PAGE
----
Model Photography

The equipment

Model photography requires to perform manual adjustment of the various camera settings. "Compact" cameras should be proscribed for this use because fitted with automatisms that cannot be de-activated. It's the camera which decides how the photo will be taken and not the photographer. Besides, this type of camera has the disadvantage of showing in the viewfinder a different image from the one being taken, especially for close-up photography, due to the distance between the viewfinder and the lens.

The ideal camera for this type of photography is the reflex camera (SLR camera) which offers many advantages. SLR cameras are often associated with high prices which is largely untrue. The SLR camera market offers equipment in a large range of price and performance and the low end cameras, amply sufficient for model photography, are often offered at a lower price than many "compact" cameras.

Any reflex camera allows to sight the photographed scene through the lens and visualize exactly the photo that will be taken. Depending upon the chosen model, the camera will be fitted with more or less features and automatisms but it is important that any of these automatisms can be de-activated so that the various camera settings can be manually adjusted. The ideal camera for model photography is an old, used (and cheap) SLR camera with manual settings. The photo at right shows an example of such a camera : my old Pentax P30 camera which I use for all my model photos and also some other uses.

Regarding the lens, and considering that we want to render the scenes just like in "prototypical" life, it is better to choose a standard 50mm focal length lens, or a slightly "wide angle" (35mm) lens since the latter somewhat increases distances while giving a wider field. If your intent is to get a zoom lens, make sure that the range of focal lengths covers at least the standard range. The quality of the lens is not of utmost importance since it is mostly related to lens performance at maximum aperture, while we are going to use it at minimum aperture. But, of course, your choice may be for a more sophisticated equipment insofar as you intend to use it for other photography needs.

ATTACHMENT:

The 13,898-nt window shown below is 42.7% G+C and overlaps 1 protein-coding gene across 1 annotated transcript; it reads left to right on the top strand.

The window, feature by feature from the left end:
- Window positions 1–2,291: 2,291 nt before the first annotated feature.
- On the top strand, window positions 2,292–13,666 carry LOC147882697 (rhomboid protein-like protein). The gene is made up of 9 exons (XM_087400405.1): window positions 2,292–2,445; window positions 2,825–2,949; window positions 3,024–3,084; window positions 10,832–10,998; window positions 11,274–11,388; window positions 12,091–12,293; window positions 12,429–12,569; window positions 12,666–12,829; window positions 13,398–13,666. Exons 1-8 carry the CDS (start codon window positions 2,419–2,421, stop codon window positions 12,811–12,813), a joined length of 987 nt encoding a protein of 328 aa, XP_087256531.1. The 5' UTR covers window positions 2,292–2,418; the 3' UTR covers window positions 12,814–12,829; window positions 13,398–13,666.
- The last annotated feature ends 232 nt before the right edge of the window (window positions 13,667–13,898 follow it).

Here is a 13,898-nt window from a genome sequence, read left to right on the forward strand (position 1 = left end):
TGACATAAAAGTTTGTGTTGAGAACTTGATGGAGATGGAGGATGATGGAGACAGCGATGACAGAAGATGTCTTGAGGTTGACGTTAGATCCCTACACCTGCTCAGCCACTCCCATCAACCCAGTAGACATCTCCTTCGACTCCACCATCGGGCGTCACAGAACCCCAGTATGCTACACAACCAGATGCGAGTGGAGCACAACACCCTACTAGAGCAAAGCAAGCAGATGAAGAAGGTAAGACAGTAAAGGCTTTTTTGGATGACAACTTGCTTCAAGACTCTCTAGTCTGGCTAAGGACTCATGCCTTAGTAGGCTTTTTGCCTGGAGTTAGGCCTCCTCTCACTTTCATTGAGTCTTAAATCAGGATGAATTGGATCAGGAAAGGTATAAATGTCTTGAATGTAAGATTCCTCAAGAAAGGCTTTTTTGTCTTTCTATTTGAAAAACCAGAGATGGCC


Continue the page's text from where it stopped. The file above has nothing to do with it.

A useful camera feature, not to be overlooked for this kind of photograpy, is the "depth of field tester" which allows you to precisely visualize the depth of field at a given aperture. As a matter of fact, with an SLR camera, sighting is always done at maximum aperture (thus with a reduced depth of field). This device lets you see the actual depth of field by closing the diaphragm at the selected aperture (with some brightness loss). But not all cameras are made alike and only some of them are fitted with this feature.

After choosing your camera and its associated lens, it's now time to think about acquiring a good quality tripod and a cable release since all these photos require a long exposure time and it is necessary that the camera remains steady when the picture is taken and that it does not shift when released.

The photo at left shows the typical equipment setup that I use for photographing my models. Note the cable release and the tripod.

Once the camera is ready to take pictures, the next step is to properly light the scene.

Back to the basics Lighting the scene

Page created by Jean-Louis Simonet
Last update : 03/07/2000
© 2000, Jean-Louis Simonet